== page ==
Motorists were stopped on the Michigan Street Bridge for a little bit longer than the usual boat traffic on Thursday due to an accident.

According to a report from the Sturgeon Bay Police Department, a vehicle was traveling eastbound just after 6:30 p.m. when the bridge began going up. The driver of the vehicle told police their brake lines went out as it collided with the bridge's drop down arm and one of its guard rails. No injuries were reported after the crash and the bridge was reopened later in the evening.

Door County Y wants to repeat Broadway By the Bay success

The Door County YMCA is hoping for more rave reviews for the second Broadway By the Bay concert.  The event offers dinner and a show that includes performers with experience on the Great White Way, including some with Door County connections.  Heidi Erickson, Executive Director for the Northern Door Y, says community reaction to last year's Broadway By the Bay prompted the Y to do a sequel.



Jonathon Zeng headlines this summer's Broadway By the Bay. The dinner concert is scheduled for July 18th at the Donald and Carol Kress Pavillion on Church Street in Egg Harbor.  For more information log onto

Wet spring means higher mosquito protection needed

The extremely wet conditions this spring is making for a good breeding ground for mosquitoes in the area.  That is having local health officials warning people to prepare for the outdoors this summer.  Not only can mosquitoes be annoying but the spreading of diseases is a major medical concern.  Door County Public Health Educator Chelsea Smies says wearing long-sleeve clothing and spaying on repellents can protect you.



West Nile virus is an illness spread by the bite of an infected mosquito. The type of mosquitoes that spread West Nile virus can be found in every county in Wisconsin.  You can find more information on how to fight the bite below.

Series of Herbal Workshops in Door County

Connecting with plants and herbs could be your newest healing source for an abundance of problems. Joanne Bauman is a Kansas native herbalist, a teacher, writer, herb grower, and medicine-maker, and she will be offering workshops this weekend that aid in a wide variety of issues from pain and inflammation to natural home cleaning. Her easy-going teaching style makes learning and using plant-based healing accessible to everyone.



Joanne will be teaching at The Pearl of Door County in Sturgeon Bay June 14th through the 16th. All of the workshops include items you will make and take home. Contact or register online at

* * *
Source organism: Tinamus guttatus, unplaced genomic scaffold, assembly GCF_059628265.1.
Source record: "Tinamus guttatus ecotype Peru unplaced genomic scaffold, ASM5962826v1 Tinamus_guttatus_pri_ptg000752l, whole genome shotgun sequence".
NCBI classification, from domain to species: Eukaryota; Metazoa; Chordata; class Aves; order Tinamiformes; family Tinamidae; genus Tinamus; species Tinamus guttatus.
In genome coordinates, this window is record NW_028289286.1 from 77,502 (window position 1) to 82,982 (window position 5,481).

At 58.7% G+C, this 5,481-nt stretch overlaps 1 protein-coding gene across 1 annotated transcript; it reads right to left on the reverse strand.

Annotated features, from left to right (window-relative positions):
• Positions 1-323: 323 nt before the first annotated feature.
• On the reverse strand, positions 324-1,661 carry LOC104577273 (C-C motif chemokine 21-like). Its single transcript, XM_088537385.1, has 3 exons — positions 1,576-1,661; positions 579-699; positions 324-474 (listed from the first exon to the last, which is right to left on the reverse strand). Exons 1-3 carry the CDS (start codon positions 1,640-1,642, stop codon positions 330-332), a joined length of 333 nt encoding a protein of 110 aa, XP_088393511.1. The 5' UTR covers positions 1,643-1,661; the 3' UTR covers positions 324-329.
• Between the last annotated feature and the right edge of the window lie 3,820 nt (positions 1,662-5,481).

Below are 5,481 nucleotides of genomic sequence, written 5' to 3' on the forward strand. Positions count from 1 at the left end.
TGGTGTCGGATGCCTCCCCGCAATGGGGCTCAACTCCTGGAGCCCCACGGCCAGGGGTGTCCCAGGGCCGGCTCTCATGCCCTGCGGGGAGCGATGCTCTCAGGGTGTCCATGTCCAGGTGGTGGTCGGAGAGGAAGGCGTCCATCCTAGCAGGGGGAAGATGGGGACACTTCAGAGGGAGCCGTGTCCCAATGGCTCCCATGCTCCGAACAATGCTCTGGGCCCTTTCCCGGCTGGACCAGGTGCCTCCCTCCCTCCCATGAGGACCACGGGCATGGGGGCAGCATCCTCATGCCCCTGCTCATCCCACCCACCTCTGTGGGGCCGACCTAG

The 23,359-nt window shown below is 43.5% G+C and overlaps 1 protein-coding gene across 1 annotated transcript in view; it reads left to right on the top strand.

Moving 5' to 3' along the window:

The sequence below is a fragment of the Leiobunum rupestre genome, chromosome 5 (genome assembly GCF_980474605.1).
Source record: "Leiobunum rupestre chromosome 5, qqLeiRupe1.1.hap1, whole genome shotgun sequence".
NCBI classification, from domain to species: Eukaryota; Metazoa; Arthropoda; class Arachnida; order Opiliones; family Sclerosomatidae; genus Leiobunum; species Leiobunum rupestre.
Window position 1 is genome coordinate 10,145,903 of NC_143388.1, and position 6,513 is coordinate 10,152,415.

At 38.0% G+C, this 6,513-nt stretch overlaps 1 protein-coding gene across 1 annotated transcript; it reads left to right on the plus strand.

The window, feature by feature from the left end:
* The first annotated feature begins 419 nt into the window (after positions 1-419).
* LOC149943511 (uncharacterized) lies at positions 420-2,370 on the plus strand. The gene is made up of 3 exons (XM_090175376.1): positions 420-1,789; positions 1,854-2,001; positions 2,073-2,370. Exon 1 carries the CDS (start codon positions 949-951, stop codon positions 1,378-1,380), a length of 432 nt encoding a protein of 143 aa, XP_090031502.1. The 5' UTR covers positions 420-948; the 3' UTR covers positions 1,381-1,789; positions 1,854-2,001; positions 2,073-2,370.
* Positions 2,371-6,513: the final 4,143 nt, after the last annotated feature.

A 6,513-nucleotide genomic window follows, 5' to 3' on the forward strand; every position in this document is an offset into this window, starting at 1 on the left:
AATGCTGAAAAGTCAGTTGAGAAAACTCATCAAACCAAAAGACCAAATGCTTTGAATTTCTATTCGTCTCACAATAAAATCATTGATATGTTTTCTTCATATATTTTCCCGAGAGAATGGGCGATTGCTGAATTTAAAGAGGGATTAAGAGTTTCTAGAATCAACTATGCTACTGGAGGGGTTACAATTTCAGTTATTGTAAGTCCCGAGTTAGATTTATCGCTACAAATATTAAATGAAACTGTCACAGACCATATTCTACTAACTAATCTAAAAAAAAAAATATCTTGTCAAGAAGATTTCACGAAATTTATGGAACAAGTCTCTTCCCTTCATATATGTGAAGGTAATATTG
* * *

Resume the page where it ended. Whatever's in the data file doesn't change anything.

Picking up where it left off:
Photo courtesy of

Pioneer Ecological Reserve celebrating Grand Opening

After remaining dormant for about 15 years, the Pioneer Ecological Reserve is getting much-needed attention and use this spring.  The Sevastopol School District purchased the land in 1962 with a $5,000 state grant under the leadership of Carl Scholtz who was the school superintendent at the time.  Second-grade teachers Katie Grooters and Brooke Tanck, along with other faculty, started trimming the overgrown trails this spring and utilizing the 71-acre reserve as an educational resource again for students and the public.  Tanck credits Mike Madden who preserved and maintained the land for many years to make it an outdoor classroom.  She shares some of the improvements that have been accomplished recently.




The Grand Opening celebration is being planned for this Saturday from noon until 2 pm.  The public is invited to attend and hike the new and improved Pioneer Ecological Reserve which is located about one-half mile off east of Highway 57 on Dunn Road.  



(photo courtesy of School District of Sevastopol facebook)  


JFC budget reopens Kewaunee County prison discussion

Kewaunee County officials have about five million reasons why they are going to be paying closer attention to the state budget process in the coming weeks. The Joint Finance Committee recently approved $5 million to be spent to replace the aging Green Bay Correctional Institution. The money would be spent to purchase the land, put in utilities, and ask for proposals. Kewaunee County was considered a possible landing spot when a GBCI replacement plan was brought up during the last budget session.  County Board Chairperson Bob Weidner says a number of conditions would have to be met before serious discussions could begin.

Officials in Algoma and Luxemburg have already voiced their interest in having the possible prison built in their jurisdictions.

Sturgeon Bay photographer finalist for book award

 A vacation to Cuba nearly turned into an international award for Sturgeon Bay photographer and author Tom Jordan. His latest book, “One Week in Cuba,” was named a finalist for the 2019 International Book Awards in the photography category. A retired advertising executive, Jordan was able to compete on the same level as professional photographers from Thailand, Switzerland, New York, and Phoenix. The recognition was humbling for Jordan, who says it is challenging to layout a photography book.